We conducted an observational, monocentric human cohort study with the main aim to continuously measure ventilation, the concentration of aerosol particles in the expired air, and aerosol particle emission at rest and during a graded cycle exercise test to exhaustion. All measurements and procedures were approved by the medical ethical committee of the Technical University Munich. Prior to each test, participants and staff were tested for SARS-CoV-2 with an antigen test. Eligible participants were healthy males and females aged 18 to 40 y (see SI Appendix, Table S1). We recruited all subjects (n = 16) from local sports clubs, the faculty of Sport and Exercise Science of the Technical University Munich, and the Universität der Bundeswehr München. Participants were included or excluded based on their pulmonary, cardiovascular health and needed to be fully vaccinated against SARS-CoV-2. Participants were excluded if they were smokers, ill, suffered from asthma, or had recently experienced respiratory problems. Based on their V̇O2max (i.e., a key measure of cardiorespiratory fitness), we classified all male and female subjects as either endurance trained (V̇O2max, ≥55 mL/min/kg for men; V̇O2max, ≥45 mL/min/kg for women; n = 8) or as untrained (V̇O2max, <55 mL/min/kg for men and <45 mL/min/kg for women; n = 8). All subjects signed an informed consent before all tests and experiments.

Two Cardiopulmonary Exercise Tests.

Each subject performed two graded cycle cardiopulmonary exercise tests with an identical test protocol on two separate days following standard guidelines for such tests. Before each of the two tests, subjects were requested to avoid intensive training up to 24 h before the test and were asked to eat a regular/normal diet. They were also asked not to drink coffee, black tea, and other beverages containing caffeine before each test. Subjects fasted during the last 3 h before each test but could drink water ad libitum to remain hydrated. The exact amount of water intake prior to the exercise test and the hydration status were not controlled.
During both tests, subjects cycled on a bicycle ergometer (Excalibur Sport). During the first test, we continuously measured ventilation (V’E in liters/min), breathing frequency (BF in liters/min), and tidal volume (VT in liters) with a calibrated spiroergometry device (Metalyzer; Cortex Medical). From the data of the first test, we later determined the two ventilatory thresholds VT1 and VT2 and the V̇O2max. During the second test, we continuously measured aerosol particle concentrations as described below (see Aerosol particle measurement). The mean relative humidity was 39 ± 8% (minimum 30%) and mean temperature was 22 ± 3 °C during the experiments.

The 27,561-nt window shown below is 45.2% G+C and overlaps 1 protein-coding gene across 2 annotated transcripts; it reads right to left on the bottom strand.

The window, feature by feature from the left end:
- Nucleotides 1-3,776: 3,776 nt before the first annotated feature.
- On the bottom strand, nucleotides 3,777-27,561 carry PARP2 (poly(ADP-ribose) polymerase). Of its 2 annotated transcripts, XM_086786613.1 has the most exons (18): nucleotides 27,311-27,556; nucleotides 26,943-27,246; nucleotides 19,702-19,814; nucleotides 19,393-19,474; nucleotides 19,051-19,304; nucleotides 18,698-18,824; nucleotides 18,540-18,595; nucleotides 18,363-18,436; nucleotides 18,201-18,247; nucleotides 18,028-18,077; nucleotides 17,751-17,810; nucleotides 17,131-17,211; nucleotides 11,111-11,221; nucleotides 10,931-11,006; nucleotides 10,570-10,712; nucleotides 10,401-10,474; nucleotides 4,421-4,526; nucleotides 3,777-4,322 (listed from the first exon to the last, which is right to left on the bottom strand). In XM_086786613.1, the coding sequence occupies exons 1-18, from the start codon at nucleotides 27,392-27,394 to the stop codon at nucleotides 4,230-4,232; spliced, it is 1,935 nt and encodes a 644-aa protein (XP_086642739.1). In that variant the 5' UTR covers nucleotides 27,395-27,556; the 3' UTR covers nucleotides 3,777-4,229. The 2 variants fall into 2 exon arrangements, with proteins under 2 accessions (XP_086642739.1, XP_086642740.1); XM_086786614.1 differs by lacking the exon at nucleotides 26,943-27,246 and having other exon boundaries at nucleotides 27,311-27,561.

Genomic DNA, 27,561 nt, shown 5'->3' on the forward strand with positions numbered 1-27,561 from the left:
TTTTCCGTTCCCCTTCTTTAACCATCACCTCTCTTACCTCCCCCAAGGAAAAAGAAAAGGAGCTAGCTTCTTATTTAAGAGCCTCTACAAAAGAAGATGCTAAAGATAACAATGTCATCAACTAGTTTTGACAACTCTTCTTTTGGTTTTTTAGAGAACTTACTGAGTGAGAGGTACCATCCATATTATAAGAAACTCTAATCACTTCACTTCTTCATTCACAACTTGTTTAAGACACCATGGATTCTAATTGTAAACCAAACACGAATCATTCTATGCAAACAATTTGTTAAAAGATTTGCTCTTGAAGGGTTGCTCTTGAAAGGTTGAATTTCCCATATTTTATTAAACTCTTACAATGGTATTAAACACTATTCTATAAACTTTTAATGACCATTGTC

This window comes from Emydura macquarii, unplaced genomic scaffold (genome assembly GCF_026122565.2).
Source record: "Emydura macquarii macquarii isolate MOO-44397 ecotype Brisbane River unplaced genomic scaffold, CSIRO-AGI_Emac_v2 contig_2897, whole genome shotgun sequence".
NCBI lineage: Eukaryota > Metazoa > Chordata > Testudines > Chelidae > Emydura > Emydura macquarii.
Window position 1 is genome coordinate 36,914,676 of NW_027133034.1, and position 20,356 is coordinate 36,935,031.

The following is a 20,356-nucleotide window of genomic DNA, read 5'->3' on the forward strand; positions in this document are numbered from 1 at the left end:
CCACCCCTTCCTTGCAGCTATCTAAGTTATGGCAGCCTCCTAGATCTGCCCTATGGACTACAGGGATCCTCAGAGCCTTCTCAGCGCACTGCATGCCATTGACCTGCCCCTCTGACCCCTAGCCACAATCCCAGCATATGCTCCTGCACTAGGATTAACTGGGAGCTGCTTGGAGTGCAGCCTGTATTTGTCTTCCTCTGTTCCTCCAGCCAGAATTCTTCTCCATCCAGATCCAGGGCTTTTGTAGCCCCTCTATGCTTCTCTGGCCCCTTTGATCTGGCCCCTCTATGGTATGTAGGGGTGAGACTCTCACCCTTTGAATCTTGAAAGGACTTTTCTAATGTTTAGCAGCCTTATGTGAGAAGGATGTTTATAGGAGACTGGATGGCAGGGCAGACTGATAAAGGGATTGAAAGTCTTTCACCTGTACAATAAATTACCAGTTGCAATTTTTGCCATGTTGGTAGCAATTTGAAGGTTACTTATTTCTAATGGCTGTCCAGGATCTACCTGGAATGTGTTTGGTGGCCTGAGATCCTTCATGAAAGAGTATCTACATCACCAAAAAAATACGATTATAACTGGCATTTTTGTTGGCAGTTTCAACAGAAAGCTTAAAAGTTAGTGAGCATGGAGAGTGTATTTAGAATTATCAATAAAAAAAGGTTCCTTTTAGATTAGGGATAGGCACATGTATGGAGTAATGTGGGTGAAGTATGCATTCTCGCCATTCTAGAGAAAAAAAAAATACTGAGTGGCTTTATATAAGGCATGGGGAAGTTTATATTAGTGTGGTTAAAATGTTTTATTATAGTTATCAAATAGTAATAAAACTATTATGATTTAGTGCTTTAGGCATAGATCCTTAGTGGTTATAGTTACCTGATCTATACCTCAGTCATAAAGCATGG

During the first cardiopulmonary exercise test, we started by measuring lung function and recorded forced expiratory volume in the first second (FEV1 in liter/s) and the forced vital capacity (FVC in liters). After that, both tests were identical and comprised the following parts:
1)
Start of continuous measurement (test 1, ventilation and other cadiopulmonary data; test 2, aerosol particle concentration).
2)
Standing rest for 4 min.
3)
Rest while sitting on the cycle ergometer for 4 min.
4)
Graded cycle exercise test as follows:
a)
Untrained subjects started by cycling 50 W for 4 min. After that, load was increased by 25 W all 4 min until subjective exhaustion.
b)
Endurance-trained subjects started by cycling 100 W for 4 min. After that, load was increased by 25 W all 4 min until subjective exhaustion.
5)
After the end of the exercise, subjects recovered for 5 min while sitting on the cycle ergometer.
6)
End of continuous measurement.

Aerosol Particle Measurement.

The aim of the second test was to measure the concentration of aerosol particles in the expired air using a near-identical test protocol as during the first test where we measured ventilation and other cardiopulmonary data. If the maximal exercise intensity in the second exercise test was lower than during the first test, then we recorded the lower maximal exercise intensity of both tests as the overall maximal intensity reached. During the second test, we continuously measured the expired aerosol particle concentration with an optical particle counter (Palas Promo 3000 particle spectrometer using a Welas 2300 sensor, Palas). This device allows the determination of the aerosol particle size distribution and aerosol particle concentration (particles/liter) simultaneously. We quantified dried particles of 0.2 up to 10 μm in diameter.
To ensure that subjects inhaled air with no/few aerosol particles, we filtered the inspired air with a H14 filter that was connected to a face mask via tubing. The expired air that left the face mask was directed via a two-way valve to the outflow system. From the outflow, we diverted a gas flow of 5 liters/min to the Palas Promo 3000 particle spectrometer to measure the concentration of aerosol particles. To avoid condensation in the sensor, the supply line to the sensor was heated to 29 to 30 °C and brought to a relative humidity of ∼70%. Nevertheless, some condensation occurred in the mask, the blowback flap housings, and the duct up to the heating element. This may reduce the concentration of larger water droplets and thereby also alter particle size distribution. The particle size measurement may be associated with a small bias error since the refractive index of the aerosol particles is not precisely known. We used the refractive index of latex particles as is common practice. To further reduce the risk of aerosol contamination by leakage, we carried out the experiment in an air space/tent that was ventilated with filtered air.